Touring again!
We headed down the road, a slight tailwind, and that relaxed feeling of accomplishment for the final miles. Our pace was quick, with the pleasant buzz of Conti’s on well-worn pavement, and the smooth presence of 400 lbs of bike and riders gliding over the road. It was almost perfect riding. And it was even better when we passed through an intersection 10 miles from Sheridan, just a head of the two tri-bike riders we left at the quick shop in Sheridan. They may not have given a second thought, but it gave us nice sense of satisfaction.

We ended the weekend with over 120 miles, and a well earned sense of accomplishment and relaxation. We got a few funny looks when explaining we rode to Kokomo and Frankfort for a “vacation”. However anyone who rides knows the truth of the adage, the journey is the reward.

Tuesday, October 06, 2015

My 2015 Tire Update - Tandem Edition

As I mentioned in a post after my tour last summer, the last few season have made me a big fan of the Continental GatorSkin tire. The ride is great, their endurance is epic, and the flat resistance (from penetration) is legendary. Between our tandem, and my road bikes (an Assenmacher touring bike and Trek Domane 2.3), I have been realizing over 4000 miles a pair on each bike.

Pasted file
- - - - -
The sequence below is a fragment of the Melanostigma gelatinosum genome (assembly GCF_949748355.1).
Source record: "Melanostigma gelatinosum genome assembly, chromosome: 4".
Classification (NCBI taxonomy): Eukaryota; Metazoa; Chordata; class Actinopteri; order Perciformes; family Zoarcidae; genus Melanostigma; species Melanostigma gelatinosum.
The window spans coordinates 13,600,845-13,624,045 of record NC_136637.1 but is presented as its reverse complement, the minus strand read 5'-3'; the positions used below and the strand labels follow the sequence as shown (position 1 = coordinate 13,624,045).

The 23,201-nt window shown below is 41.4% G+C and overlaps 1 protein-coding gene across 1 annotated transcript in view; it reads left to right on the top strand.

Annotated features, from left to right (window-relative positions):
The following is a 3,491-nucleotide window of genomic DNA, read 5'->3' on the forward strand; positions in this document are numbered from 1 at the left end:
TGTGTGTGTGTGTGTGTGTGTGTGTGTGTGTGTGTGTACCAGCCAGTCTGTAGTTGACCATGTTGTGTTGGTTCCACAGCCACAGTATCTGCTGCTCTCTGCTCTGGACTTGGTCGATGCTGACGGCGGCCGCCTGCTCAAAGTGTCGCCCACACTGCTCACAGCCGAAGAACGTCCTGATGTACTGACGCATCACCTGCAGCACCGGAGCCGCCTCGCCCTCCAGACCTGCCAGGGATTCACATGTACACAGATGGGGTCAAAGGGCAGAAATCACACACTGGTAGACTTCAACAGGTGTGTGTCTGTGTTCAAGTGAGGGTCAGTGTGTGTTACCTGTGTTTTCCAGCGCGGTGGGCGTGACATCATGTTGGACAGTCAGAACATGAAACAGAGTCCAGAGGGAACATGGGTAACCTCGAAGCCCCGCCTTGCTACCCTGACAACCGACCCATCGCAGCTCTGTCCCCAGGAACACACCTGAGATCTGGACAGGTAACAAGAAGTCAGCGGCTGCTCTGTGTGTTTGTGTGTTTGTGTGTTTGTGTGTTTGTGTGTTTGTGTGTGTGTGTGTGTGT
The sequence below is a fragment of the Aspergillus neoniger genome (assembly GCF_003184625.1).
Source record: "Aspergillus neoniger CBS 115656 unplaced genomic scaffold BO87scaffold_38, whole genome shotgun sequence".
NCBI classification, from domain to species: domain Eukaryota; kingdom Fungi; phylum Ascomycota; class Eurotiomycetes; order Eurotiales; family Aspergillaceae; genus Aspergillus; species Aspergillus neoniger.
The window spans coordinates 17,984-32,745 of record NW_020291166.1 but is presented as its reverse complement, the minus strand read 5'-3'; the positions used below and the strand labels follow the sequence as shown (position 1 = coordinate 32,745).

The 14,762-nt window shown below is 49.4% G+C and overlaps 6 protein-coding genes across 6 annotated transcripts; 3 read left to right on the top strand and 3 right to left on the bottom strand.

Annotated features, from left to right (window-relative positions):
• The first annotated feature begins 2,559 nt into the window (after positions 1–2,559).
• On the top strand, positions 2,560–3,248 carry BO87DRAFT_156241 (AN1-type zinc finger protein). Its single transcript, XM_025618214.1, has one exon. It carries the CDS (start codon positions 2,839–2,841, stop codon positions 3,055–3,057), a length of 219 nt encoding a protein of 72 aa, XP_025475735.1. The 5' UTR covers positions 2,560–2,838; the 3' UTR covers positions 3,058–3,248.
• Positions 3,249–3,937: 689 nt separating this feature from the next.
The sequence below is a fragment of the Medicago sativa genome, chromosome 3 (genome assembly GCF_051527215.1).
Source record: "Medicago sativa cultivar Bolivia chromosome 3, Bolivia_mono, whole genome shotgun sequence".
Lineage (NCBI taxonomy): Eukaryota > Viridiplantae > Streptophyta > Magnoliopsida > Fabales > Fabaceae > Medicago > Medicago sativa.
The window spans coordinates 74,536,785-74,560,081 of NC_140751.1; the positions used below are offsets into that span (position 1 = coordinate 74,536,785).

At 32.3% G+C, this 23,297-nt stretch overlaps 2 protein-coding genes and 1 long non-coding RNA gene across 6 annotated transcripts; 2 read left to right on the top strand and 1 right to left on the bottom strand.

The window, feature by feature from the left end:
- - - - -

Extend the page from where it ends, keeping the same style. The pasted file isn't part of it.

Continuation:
I keep some spares hanging around.

The pair of 700x25s on my Domane were so dependable, I didn’t realize until washing the bike this spring that my Blackburn AirStik pump had become unusable after filling with water (must have been on TOSRV, the only ride where I am consistently in the rain) and rusting up. (And kudo’s to Blackburn who sent me a new pump.)

This spring (2015) it was time to finally replace tires on a couple bikes. First, our trusty `85 Santana Sovereign got a new pair. The rear (700x28) had worn through all the siping on left side of the tire, something I’ve found to be common in our tandem experience. (The long wheelbase of tandems results in a rear wheel that tracks a much straighter line, and has a result, the rear tire wears to the crown of the road.)